Bambino Cast

The Cast Of ‘BambinO’ : Stuart Semple, Timothy Connor, Laura Sergeant and Me

 

 

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Picture From The Rehearsals ( MIF Twitter )

 

As the week progressed it did get me thinking though on how important these education programmes are to the future of Opera.  Finding interesting and innovative ways to connect with a new audience is so important for any Opera House and there are many now which are fully involved taking opera out into their local community.  Scottish Opera, for example, take opera out and about using a converted articulated trailer.  This version of a pop-up opera allows small taster shows to be hosted in a much wider area and introduce the artistry and storytelling of opera to those that want to give it a try.

Through the Connect Company, with whom I performed in “The Walk From The Garden”, Scottish Opera provide a programme of classes for teenagers throughout the year culminating in a fully staged production.  The connect company allows both instrumentalists and singers the chance to work with some amazing coaches and learn about what makes opera such a vibrant and absorbing art form.  This also introduces the families of the students to the intricacies of a live performance and encourages them to maybe go along and watch one of Scottish Opera’s main stage productions.

There is also a programme ‘Opera for Schools’ which provides primary school teachers with educational activities along with a full day of immersive participation which ends with a performance for friends and family.  I would have loved to have been a part of one of these days when I was at primary school.

These are just some of the ways that Scottish Opera are trying to broaden the appeal of opera within the wider Scottish Community and I am excited to be a small part of it.  It is the responsibility of all of us who wish work in this wonderful industry to help where we can to explain why we love it so much and with our passion and enthusiasm encourage as many people as possible to give it try.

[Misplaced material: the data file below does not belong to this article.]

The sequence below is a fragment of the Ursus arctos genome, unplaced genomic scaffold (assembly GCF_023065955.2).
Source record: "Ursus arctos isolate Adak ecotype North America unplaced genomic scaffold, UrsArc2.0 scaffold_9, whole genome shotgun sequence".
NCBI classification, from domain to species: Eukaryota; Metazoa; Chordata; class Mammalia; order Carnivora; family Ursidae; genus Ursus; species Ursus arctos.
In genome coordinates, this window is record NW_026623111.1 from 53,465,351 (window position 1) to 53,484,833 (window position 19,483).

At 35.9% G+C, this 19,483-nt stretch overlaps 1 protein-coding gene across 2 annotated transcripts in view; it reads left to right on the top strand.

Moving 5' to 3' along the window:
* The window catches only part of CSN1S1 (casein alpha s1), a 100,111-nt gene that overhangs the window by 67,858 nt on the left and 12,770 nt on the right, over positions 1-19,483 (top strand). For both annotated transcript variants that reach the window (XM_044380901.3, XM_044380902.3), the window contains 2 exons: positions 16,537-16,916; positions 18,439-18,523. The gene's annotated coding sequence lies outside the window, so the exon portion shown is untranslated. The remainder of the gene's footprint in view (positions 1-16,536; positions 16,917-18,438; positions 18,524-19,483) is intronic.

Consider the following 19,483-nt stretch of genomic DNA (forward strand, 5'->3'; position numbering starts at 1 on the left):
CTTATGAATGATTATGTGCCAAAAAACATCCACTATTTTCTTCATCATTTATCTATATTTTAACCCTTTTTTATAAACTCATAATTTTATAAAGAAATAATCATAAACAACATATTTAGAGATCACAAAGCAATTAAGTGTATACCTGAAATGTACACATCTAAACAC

Happy Father’s Day 

June 18, 2017 — 52 Comments

 

Me and Dad

Me and My Dad

It’s that time of year when we can thank someone who is very special, for their support, love, and reliability. In the U.K., today is Father’s Day and my dad is my superhero. He has superhuman powers of dedication and supports my crazy dream of becoming an opera singer. Especially on days when I need reminding that the final push or the hard work is worth it and that I can achieve anything I put my mind to. The belief he has in me is magical and I swear he gives phenomenal pep talks that he could tour the country giving to people. He has the power to make anyone feel great and always finds the positive in any situation. He is proud of the smallest achievements and always reminds me that when they are all added together these tiny tasks come together to make a huge accomplishment. What seemed insurmountable at the beginning, broken down into smaller tasks is suddenly not so bad and the sense of accomplishment on completion can be breathtaking. I love my dad so much and I’m so thankful that he is my dad.